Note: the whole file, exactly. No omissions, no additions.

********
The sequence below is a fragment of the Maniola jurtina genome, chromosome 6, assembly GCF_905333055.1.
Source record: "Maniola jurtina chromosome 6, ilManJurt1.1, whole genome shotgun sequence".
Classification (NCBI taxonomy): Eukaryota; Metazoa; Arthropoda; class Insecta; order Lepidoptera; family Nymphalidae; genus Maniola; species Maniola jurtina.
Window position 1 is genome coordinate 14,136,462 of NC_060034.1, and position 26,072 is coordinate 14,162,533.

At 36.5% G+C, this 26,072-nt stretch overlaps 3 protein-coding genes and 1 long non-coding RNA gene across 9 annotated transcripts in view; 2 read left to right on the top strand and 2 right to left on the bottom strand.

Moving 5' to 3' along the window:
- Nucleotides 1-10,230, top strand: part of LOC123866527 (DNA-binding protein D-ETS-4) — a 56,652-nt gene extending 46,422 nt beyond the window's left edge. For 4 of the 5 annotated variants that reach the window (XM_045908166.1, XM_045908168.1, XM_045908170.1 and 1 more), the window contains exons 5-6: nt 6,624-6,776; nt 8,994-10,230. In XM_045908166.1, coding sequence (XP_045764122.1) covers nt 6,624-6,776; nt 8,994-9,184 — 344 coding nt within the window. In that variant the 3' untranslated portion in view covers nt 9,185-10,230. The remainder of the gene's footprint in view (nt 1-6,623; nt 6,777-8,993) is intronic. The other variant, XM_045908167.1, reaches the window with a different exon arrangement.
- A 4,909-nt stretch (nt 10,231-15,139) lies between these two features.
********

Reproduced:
The sequence below is a fragment of the Maniola jurtina genome, chromosome 6, assembly GCF_905333055.1.
Source record: "Maniola jurtina chromosome 6, ilManJurt1.1, whole genome shotgun sequence".
Classification (NCBI taxonomy): Eukaryota; Metazoa; Arthropoda; class Insecta; order Lepidoptera; family Nymphalidae; genus Maniola; species Maniola jurtina.
Window position 1 is genome coordinate 14,136,462 of NC_060034.1, and position 26,072 is coordinate 14,162,533.

At 36.5% G+C, this 26,072-nt stretch overlaps 3 protein-coding genes and 1 long non-coding RNA gene across 9 annotated transcripts in view; 2 read left to right on the top strand and 2 right to left on the bottom strand.

Moving 5' to 3' along the window:
- Nucleotides 1-10,230, top strand: part of LOC123866527 (DNA-binding protein D-ETS-4) — a 56,652-nt gene extending 46,422 nt beyond the window's left edge. For 4 of the 5 annotated variants that reach the window (XM_045908166.1, XM_045908168.1, XM_045908170.1 and 1 more), the window contains exons 5-6: nt 6,624-6,776; nt 8,994-10,230. In XM_045908166.1, coding sequence (XP_045764122.1) covers nt 6,624-6,776; nt 8,994-9,184 — 344 coding nt within the window. In that variant the 3' untranslated portion in view covers nt 9,185-10,230. The remainder of the gene's footprint in view (nt 1-6,623; nt 6,777-8,993) is intronic. The other variant, XM_045908167.1, reaches the window with a different exon arrangement.
- A 4,909-nt stretch (nt 10,231-15,139) lies between these two features.